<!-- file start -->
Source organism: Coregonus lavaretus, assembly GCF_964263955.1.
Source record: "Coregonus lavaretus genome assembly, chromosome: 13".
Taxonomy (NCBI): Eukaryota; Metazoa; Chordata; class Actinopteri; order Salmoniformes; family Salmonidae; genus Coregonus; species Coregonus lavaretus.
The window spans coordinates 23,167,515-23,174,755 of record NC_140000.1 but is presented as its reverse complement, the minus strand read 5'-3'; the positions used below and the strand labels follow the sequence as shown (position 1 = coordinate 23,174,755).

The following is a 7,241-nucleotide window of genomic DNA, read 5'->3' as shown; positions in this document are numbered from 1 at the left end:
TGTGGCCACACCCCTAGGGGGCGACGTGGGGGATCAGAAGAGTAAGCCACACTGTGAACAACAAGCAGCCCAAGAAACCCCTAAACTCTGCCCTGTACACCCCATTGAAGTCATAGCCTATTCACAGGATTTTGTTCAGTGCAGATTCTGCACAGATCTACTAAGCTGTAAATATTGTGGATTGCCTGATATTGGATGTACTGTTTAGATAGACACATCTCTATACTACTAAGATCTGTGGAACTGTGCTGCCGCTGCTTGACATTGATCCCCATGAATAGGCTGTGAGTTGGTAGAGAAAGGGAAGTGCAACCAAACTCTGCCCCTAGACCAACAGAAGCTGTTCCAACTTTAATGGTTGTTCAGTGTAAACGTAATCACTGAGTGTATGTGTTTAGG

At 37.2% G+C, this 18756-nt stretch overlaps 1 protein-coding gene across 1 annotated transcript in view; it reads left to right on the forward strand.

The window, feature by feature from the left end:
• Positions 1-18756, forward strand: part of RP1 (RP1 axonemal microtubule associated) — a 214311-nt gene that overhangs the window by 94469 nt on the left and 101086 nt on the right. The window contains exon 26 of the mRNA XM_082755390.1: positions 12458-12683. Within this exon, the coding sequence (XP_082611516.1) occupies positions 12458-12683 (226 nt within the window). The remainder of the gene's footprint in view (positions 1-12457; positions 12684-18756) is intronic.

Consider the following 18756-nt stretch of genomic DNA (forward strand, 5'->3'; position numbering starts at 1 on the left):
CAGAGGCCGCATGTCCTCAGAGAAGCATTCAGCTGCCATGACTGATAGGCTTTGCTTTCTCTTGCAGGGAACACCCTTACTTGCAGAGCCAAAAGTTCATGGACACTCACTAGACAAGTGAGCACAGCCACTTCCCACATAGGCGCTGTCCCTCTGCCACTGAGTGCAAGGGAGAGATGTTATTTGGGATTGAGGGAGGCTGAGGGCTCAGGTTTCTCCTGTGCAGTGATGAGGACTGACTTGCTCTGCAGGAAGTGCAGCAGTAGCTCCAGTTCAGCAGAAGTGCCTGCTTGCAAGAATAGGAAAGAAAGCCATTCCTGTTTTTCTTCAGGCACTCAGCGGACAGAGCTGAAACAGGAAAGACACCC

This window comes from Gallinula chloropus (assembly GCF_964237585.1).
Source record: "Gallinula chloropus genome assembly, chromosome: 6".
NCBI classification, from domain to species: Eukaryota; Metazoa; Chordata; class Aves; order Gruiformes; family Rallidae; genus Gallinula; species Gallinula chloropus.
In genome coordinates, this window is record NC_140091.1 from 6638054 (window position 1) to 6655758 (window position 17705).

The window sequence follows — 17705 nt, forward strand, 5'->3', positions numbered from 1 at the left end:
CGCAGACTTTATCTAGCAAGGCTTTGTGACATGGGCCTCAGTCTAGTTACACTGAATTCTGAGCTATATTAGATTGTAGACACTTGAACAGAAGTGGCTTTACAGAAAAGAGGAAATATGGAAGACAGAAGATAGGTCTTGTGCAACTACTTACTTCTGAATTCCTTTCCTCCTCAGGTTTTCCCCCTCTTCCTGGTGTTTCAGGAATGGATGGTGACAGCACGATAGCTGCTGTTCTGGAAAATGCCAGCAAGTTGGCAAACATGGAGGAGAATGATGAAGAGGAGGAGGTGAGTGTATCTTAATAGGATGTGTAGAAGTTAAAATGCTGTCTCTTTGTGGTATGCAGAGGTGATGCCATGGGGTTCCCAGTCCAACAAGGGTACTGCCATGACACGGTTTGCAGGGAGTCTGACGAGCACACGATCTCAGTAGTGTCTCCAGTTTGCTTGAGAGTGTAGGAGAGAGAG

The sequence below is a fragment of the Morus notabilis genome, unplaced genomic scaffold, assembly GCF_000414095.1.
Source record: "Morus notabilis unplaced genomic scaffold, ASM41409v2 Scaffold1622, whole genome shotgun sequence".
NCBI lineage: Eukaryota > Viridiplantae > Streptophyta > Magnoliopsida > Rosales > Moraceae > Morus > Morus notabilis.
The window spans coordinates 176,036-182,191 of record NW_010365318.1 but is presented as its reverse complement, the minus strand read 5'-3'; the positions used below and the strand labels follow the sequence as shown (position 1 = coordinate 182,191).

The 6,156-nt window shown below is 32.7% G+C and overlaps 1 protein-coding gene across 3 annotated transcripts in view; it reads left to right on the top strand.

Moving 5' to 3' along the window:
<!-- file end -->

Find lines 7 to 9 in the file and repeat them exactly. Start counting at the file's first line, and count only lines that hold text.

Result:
At 37.2% G+C, this 18756-nt stretch overlaps 1 protein-coding gene across 1 annotated transcript in view; it reads left to right on the forward strand.

The window, feature by feature from the left end:
• Positions 1-18756, forward strand: part of RP1 (RP1 axonemal microtubule associated) — a 214311-nt gene that overhangs the window by 94469 nt on the left and 101086 nt on the right. The window contains exon 26 of the mRNA XM_082755390.1: positions 12458-12683. Within this exon, the coding sequence (XP_082611516.1) occupies positions 12458-12683 (226 nt within the window). The remainder of the gene's footprint in view (positions 1-12457; positions 12684-18756) is intronic.